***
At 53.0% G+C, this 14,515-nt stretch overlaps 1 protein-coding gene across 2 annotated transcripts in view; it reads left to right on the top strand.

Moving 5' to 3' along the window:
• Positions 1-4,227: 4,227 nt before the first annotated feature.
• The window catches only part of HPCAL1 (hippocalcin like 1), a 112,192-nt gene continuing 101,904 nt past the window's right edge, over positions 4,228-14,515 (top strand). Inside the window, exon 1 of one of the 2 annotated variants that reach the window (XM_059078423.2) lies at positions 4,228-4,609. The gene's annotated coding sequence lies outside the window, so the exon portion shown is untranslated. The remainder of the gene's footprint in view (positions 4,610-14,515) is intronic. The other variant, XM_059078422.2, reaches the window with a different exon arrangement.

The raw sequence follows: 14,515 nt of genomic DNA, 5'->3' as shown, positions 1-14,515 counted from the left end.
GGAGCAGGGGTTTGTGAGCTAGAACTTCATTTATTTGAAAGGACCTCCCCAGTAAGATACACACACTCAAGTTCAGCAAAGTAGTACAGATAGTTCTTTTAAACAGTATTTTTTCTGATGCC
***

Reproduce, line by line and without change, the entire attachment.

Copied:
At 53.0% G+C, this 14,515-nt stretch overlaps 1 protein-coding gene across 2 annotated transcripts in view; it reads left to right on the top strand.

Moving 5' to 3' along the window:
• Positions 1-4,227: 4,227 nt before the first annotated feature.
• The window catches only part of HPCAL1 (hippocalcin like 1), a 112,192-nt gene continuing 101,904 nt past the window's right edge, over positions 4,228-14,515 (top strand). Inside the window, exon 1 of one of the 2 annotated variants that reach the window (XM_059078423.2) lies at positions 4,228-4,609. The gene's annotated coding sequence lies outside the window, so the exon portion shown is untranslated. The remainder of the gene's footprint in view (positions 4,610-14,515) is intronic. The other variant, XM_059078422.2, reaches the window with a different exon arrangement.

The raw sequence follows: 14,515 nt of genomic DNA, 5'->3' as shown, positions 1-14,515 counted from the left end.
GGAGCAGGGGTTTGTGAGCTAGAACTTCATTTATTTGAAAGGACCTCCCCAGTAAGATACACACACTCAAGTTCAGCAAAGTAGTACAGATAGTTCTTTTAAACAGTATTTTTTCTGATGCC